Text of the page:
Is Unconscious Bias Coloring Your First Impressions?


John Wiese



Does a person’s appearance shape your initial interaction with them? Of course it does. Humans are hard-wired to figure past experiences into future interactions; this mechanism is the foundation behind your brain’s language processing power, logic and reasoning skills, and problem-solving abilities. “Pattern matching” is the cognitive process by which your brain connects current sensory stimulation with past experience, and recent studies in neuroscience attribute the human species’ accelerated evolution and superior reasoning capabilities to “pattern matching.” 

Pattern matching is inextricably linked to an individual’s intelligence and mental flexibility and even serves as the basis for modern-day IQ tests. In fact, some research has shown that people with superior pattern processing capabilities experience higher earnings, better job performance, and a greater concern for bodily health. It should not come as a surprise that your ability to recall information and apply it to your present situation is connected to your IQ and job performance—but it comes at a cost. People with higher cognitive abilities are also more likely to apply learned stereotypes to both interpersonal and business interactions, according to a 2017 study conducted by NYU.

What’s the first thing you see?

A Harvard University study determined that the first thing most people notice about another person is their perceived age, race, and gender. This is followed by more specific characteristics like bodily language, clothing choice, and facial features and expressions. This is basic human nature and a habit that is difficult to unlearn. While not problematic in and of itself, it is when we allow these characteristics to shape our interactions that a problem arises. In humans, “pattern matching” is associated with racial profiling, age discrimination, and sexist assumptions. 

The intersection of race and gender create what specialists call a “gender profile.” A gender profile is the culmination of a person’s gender and the social conception of the gender of their race–Asian people are often perceived as more feminine while black people are assumed to have more masculine traits. It is also common for us to assign gender and race profiles to various jobs and job functions–another form of pattern matching. Who do you picture when you think of a librarian? A security guard? What about a CEO? This 2015 study by the Society for Personality and Social Psychology argues that the gender profile of someone’s assigned biological gender plus their “racial gender” is the deciding factor behind their perceived hireability for certain occupations that have socially assigned gender profiles. The study uncovered a breath of interesting insights, such that Asian men and white women are equally likely to be associated with occupations in the STEM fields, whereas black individuals are assumed to have a lower income, and more masculine roles. The study goes beyond identifying the more obvious connections that our brains make between a person’s sex and job function to attribute race to perceived masculinity or femininity. 

Where do microaggressions fit in?

Microaggressions are subtle but offensive comments or actions that are unintentional and reinforce a prior mental image. They occur when someone allows pattern matching to make assumptions about someone based on inappropriate stereotypes, and then dictate their actions based upon those assumptions. A microaggression can be:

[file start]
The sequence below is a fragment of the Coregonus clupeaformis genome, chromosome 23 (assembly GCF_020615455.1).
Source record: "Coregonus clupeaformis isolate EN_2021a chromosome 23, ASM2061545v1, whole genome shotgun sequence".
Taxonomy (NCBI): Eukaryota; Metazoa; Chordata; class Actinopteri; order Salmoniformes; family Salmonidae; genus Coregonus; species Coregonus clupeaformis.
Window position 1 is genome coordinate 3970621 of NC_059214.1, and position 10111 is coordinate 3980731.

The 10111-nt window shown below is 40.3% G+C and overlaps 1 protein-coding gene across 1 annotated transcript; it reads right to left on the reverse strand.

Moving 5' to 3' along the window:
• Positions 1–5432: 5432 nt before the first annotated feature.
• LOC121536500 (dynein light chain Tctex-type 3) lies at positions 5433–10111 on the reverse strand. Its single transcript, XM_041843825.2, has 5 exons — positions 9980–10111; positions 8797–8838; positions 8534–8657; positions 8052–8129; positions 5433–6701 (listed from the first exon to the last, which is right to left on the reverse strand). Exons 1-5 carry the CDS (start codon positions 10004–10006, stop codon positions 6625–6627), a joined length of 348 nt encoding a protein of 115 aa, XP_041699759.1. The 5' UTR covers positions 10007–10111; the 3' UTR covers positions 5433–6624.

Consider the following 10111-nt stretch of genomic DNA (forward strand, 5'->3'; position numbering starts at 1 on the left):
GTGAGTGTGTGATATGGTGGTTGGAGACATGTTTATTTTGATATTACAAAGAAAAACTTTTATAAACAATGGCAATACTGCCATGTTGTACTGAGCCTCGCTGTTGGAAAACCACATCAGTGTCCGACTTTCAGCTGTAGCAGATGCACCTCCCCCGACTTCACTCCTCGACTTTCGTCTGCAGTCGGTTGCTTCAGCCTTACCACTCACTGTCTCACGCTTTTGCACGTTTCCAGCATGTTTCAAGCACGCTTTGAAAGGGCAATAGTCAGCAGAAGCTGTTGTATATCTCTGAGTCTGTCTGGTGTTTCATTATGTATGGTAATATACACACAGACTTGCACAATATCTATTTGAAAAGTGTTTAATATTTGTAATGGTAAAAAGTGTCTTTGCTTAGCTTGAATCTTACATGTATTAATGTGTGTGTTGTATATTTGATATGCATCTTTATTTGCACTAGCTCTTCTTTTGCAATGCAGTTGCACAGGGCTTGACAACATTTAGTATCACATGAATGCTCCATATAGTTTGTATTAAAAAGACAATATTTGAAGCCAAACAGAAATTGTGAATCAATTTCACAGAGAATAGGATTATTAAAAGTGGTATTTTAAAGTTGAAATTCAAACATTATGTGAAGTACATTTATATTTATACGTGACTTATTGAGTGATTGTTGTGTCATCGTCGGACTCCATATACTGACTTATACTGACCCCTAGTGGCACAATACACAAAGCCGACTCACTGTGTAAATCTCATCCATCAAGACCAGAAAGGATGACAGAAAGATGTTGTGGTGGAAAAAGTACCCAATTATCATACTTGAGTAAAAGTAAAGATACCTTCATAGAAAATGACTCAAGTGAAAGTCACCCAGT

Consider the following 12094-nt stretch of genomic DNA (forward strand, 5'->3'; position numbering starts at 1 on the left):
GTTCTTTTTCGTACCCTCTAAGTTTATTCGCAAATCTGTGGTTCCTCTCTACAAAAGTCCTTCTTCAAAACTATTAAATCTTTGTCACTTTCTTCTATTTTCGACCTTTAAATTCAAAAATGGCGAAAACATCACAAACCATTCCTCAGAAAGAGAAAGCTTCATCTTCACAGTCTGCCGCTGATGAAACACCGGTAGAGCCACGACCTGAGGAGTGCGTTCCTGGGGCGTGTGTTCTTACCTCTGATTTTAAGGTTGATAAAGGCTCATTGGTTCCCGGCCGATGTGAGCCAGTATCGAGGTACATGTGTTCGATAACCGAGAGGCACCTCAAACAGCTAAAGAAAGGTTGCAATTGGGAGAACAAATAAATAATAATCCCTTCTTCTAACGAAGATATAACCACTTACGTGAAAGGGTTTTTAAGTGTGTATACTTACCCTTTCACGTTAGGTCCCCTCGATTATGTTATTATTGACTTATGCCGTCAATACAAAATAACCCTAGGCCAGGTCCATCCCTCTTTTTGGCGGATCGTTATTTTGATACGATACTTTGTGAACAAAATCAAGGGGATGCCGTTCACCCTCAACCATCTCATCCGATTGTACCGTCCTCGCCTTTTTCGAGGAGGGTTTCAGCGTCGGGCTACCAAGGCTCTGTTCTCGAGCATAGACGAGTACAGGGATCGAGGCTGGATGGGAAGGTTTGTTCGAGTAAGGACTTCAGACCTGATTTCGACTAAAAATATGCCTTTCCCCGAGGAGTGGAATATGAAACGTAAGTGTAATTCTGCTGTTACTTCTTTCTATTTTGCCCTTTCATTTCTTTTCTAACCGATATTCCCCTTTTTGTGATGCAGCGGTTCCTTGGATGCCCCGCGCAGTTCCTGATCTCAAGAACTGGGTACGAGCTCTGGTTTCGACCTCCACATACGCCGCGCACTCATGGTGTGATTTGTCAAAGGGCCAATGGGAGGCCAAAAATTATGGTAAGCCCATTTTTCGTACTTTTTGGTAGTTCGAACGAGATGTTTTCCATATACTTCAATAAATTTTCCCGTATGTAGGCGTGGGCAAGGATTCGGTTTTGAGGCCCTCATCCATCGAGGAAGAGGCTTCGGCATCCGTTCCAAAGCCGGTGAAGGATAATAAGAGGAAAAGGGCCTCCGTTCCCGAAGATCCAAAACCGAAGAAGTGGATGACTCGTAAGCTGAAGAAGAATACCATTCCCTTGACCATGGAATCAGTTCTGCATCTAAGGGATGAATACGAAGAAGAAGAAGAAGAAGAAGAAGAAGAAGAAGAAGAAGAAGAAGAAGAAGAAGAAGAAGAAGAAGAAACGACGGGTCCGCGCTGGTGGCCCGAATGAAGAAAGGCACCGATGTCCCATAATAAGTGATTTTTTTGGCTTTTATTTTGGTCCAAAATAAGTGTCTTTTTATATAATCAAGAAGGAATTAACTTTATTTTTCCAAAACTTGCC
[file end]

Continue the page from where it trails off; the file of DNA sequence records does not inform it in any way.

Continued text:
• The improper use of a trans person’s preferred pronouns
    • Assuming a person of color is foreign-born and asking “so where are you from?”
    • A man refusing to do the breakroom dishes because “that’s women’s work!”
    • Belittling a coworker and minimizing their ideals and values

Microaggressions further marginalize those who may already feel marginalized and they have a significant “othering” effect, regardless of intention. Whether or not the aggressor was trying to be offensive, actions like this send a very clear message to the recipient that they are seen as an embodiment of the stereotypes surrounding their demographic. 

Microaggressions are a specific breed of harassment and discrimination because they are subtle, and can easily go unnoticed by the aggressor. They are not obvious direct attacks on an individual, but are short-lived offensive comments or actions that are based on someone’s age, race, gender, sexuality, and so on. Microaggressions are a direct result of pattern matching.

How do we break the pattern matching mold?

The same NYU study which linked intelligence to pattern matching also suggests that, despite this connection, higher intelligence indicates an ability to unlearn stereotypes and adjust actions accordingly. Researchers gathered evidence which supported the theory that the most effective pattern matchers were also best able to incorporate new, atypical information into their decision-making process and avoid making decisions based on the patterns learned from past experience. 

What does this mean? Though we are creatures of habit, we do not have to stay that way. Our brains are hard-wired to take past experience and learned norms into account in all things that we do, but we do not have to let those learned stereotypes carve out future interactions. When meeting someone, allow them to make a first impression. Allow new characters in our lives to define our perception of them with their words and their actions, not their appearance. Creatures of habit? Maybe. Immovable objects? Certainly not.

Watch and share this video on microaggressions and pattern matching. Let it serve as a reminder that it does not take blatant discrimination to make a coworker feel “othered.”


MicroaggressionsPattern Matchingunconscious bias

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